All hail the mighty BikeSnobNYC!…. His words:
Until today, I had no idea how much I wanted Thomas Voeckler to win the Tour de France.
As I watched Voeckler churn his way up those final kilometers of today’s Stage 18 like a little yellow Krups Fast-Touch coffee grinder, mustering every bit of his spirit to save his dwindling lead from Andy Schleck, I felt as though I were riding with him. Sweat stung my eyes. My legs burned. My tongue darted in and out of my head like a hyperactive woodchuck on Groundhog Day.
Then I realized that, in my refusal to take my eyes off the TV, I had been reaching for the wrong bowl and stuffing my face with potpourri instead of Cheez Doodles.
It was not the first time I’d been undone by the “shabby chic” aesthetic of my living room (dust ruffles can also be surprisingly dangerous)—nor, I suspect, will it be the last.
Over the years I’ve watched with sadness as many things I loved came to an end. I sniffled when Mr. Rogers retired. I cried when “Seinfeld” ended. I fell face down on my charming hand-crocheted rag rug and soaked it with tears and mucus after Maria Shriver left Arnold Schwarzenegger. But none of these affected me like the possible end of Thomas Voeckler’s yellow reign. (That’s not to be confused with “yellow rain,” which you shouldn’t drink for the same reason you shouldn’t eat yellow snow.)
In the end, as we all know, Voeckler did hang on to his lead, but only by a scant 15 seconds. Upon crossing the line, he collapsed spent and sweaty upon the bike, just like Arnold Schwarzenegger used to do on top of the housekeeper. In a way I almost wish Voeckler had lost the jersey right then, since 15 seconds is a very small amount of time, and I’ll only need to go through all the suspense and emotional agony again tomorrow. It’s like when you go to visit somebody, say a long goodbye, and head to the airport, only to find your flight has been canceled. So you go back to their house and spend one more night in that awkward post-goodbye limbo, which is where we are right now.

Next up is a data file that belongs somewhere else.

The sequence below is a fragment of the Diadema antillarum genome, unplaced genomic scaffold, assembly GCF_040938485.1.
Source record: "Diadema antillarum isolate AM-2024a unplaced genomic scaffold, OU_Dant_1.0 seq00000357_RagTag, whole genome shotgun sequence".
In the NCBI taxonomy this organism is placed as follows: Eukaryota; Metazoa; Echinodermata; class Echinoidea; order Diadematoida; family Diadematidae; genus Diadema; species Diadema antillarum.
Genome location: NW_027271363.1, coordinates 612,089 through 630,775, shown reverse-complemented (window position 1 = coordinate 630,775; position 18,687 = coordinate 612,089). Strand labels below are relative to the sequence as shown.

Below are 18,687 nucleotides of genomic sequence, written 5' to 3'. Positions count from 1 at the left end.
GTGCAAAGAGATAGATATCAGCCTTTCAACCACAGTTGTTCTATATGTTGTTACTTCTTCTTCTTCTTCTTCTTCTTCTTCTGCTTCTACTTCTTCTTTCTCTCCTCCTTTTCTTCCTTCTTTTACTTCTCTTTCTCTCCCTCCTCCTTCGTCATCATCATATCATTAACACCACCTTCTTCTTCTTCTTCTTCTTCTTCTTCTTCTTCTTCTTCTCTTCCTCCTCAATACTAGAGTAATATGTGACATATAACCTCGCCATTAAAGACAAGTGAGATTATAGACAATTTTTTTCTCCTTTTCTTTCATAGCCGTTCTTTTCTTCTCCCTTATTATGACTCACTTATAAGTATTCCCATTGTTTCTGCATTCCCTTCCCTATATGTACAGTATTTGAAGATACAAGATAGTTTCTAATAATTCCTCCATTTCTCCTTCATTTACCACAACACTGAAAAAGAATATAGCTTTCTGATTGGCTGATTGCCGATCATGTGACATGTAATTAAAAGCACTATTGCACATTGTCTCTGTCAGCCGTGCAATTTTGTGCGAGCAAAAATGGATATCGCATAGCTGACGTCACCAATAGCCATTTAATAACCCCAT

Amusingly, though, as monumental as Voeckler’s effort was, it was all done upon the shoulders of Cadel Evans. Once it became clear that Alberto Contador would not be whipping out his trademark “fingerbang” anytime soon, it was up to Evans to lead the chase behind Andy Schleck. He did not shirk his responsibility, either, and he pulled the diminished group up the Galibier with the silent resignation of a mule. Meanwhile, Voeckler was the small child clutching the mule’s neck, pointing up the road at Andy Schleck and crying, “Him! I want him!”
And what of Andy Schleck, whose bold attack on the penultimate (!) climb of the Col d’Izoard will surely go down as the signature attack of the Tour, and perhaps even the move that won it? There were those who said he wasn’t as fit as his brother Frank. There were those who said he descended like a toddler on a staircase. There were those who said his stomach was not full of anger, but of bouneschlupp. (It’s a traditional Luxembourgian soup; we eat it at our Frandy Schleck fan club parties.)
Well, they were wrong. Not only did Schleck win the stage, but he’s ideally placed to take the overall lead tomorrow. Plus, Frank took second on the stage, giving the Frandy Schleck the old Luxembourgian one-two.
How’s that for a kick in the bouneschlupp?